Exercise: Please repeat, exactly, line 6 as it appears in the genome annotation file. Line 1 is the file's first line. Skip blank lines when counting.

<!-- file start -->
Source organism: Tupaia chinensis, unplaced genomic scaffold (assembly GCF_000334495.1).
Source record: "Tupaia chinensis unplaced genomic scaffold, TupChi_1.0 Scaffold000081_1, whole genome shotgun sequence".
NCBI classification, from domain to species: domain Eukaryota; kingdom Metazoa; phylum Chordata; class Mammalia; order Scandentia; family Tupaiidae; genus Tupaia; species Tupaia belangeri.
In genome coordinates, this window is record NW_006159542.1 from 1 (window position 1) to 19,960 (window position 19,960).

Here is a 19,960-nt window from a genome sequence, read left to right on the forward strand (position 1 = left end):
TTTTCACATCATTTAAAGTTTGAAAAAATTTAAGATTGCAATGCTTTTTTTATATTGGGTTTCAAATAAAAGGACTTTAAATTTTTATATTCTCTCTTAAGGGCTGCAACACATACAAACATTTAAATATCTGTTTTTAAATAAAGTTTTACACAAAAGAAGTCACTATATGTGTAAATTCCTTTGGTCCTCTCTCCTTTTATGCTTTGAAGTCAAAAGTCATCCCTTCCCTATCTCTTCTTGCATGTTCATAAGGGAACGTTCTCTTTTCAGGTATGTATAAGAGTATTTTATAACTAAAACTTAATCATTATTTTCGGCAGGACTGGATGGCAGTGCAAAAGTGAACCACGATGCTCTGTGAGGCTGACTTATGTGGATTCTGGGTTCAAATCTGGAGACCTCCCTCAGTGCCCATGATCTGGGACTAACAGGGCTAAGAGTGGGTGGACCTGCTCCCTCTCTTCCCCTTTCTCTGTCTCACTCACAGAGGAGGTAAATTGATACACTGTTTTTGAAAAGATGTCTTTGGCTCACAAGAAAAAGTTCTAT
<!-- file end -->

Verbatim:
TTTTCACATCATTTAAAGTTTGAAAAAATTTAAGATTGCAATGCTTTTTTTATATTGGGTTTCAAATAAAAGGACTTTAAATTTTTATATTCTCTCTTAAGGGCTGCAACACATACAAACATTTAAATATCTGTTTTTAAATAAAGTTTTACACAAAAGAAGTCACTATATGTGTAAATTCCTTTGGTCCTCTCTCCTTTTATGCTTTGAAGTCAAAAGTCATCCCTTCCCTATCTCTTCTTGCATGTTCATAAGGGAACGTTCTCTTTTCAGGTATGTATAAGAGTATTTTATAACTAAAACTTAATCATTATTTTCGGCAGGACTGGATGGCAGTGCAAAAGTGAACCACGATGCTCTGTGAGGCTGACTTATGTGGATTCTGGGTTCAAATCTGGAGACCTCCCTCAGTGCCCATGATCTGGGACTAACAGGGCTAAGAGTGGGTGGACCTGCTCCCTCTCTTCCCCTTTCTCTGTCTCACTCACAGAGGAGGTAAATTGATACACTGTTTTTGAAAAGATGTCTTTGGCTCACAAGAAAAAGTTCTAT